Offer the chew at a different time. Some dogs become suspicious when offered any new chew, possibly due to prior bad experiences with medication. Our own anxiety or hesitation when giving a new product can also lead to anxiety in our dogs. Sometimes, just changing the context in which the chew is given can be a big help. Instead of calling your dog into the kitchen for a chew at mealtime, try offering the chew as a mid-day treat in exchange for sitting or performing another favorite trick. You can even try offering the chew during or after a walk, when your dog is happy and relaxed. A change in environment can sometimes help an anxious or picky eater accept a new chew more readily.
Make it a game. Find a small, bite-sized treat that your dog already likes and make a game out of rapidly tossing several of these treats in a row to your dog, playing catch. Once your dog is in the routine of doing this a few times a day, replace one of the treats with the medicated chew. As long as the chew comes in the middle of the game, with tasty treats given before and after the chew, most dogs will be too caught up in the game to notice the difference.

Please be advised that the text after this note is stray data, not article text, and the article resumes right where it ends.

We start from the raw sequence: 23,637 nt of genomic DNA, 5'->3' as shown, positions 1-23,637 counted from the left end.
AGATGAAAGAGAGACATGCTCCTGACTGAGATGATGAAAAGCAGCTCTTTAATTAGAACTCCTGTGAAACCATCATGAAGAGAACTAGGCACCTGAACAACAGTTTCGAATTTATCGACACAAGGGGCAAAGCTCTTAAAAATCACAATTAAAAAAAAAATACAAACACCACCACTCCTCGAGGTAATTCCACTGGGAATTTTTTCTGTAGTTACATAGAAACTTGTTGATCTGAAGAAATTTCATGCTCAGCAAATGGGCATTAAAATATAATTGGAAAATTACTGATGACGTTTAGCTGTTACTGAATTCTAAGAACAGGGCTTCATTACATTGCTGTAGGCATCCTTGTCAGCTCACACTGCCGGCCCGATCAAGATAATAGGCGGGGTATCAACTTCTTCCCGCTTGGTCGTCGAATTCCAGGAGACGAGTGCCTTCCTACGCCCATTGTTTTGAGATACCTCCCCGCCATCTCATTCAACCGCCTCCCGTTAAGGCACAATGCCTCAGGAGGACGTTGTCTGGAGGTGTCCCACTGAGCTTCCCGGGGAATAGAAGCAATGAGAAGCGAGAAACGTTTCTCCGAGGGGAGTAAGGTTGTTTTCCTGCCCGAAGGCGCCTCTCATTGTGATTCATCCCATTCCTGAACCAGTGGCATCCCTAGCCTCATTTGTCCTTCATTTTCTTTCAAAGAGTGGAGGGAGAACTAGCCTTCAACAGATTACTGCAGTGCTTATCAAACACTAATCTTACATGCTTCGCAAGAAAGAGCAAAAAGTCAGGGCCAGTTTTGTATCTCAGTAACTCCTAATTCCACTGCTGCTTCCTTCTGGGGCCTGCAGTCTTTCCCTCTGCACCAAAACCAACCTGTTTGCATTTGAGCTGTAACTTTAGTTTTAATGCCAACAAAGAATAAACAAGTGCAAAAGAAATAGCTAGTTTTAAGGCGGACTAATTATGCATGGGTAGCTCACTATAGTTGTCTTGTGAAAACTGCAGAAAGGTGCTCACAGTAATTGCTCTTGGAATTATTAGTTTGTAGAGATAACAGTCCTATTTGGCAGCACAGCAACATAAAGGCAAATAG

Over time, many dogs will become more accepting of new chews and you may reach a point where the chew can simply be added to their food bowl. In the initial stages, though, these ideas should help you introduce Fitapet Probiotic & Digestive Enzymes chews to the picky eaters in your four-legged family.
Our product, which is manufactured in the U.S., combines probiotics and digestive enzymes with a number of prebiotics. These specialized plant fibers pass through the gastrointestinal tract undigested, providing a source of nourishment for healthy bacteria in the gut.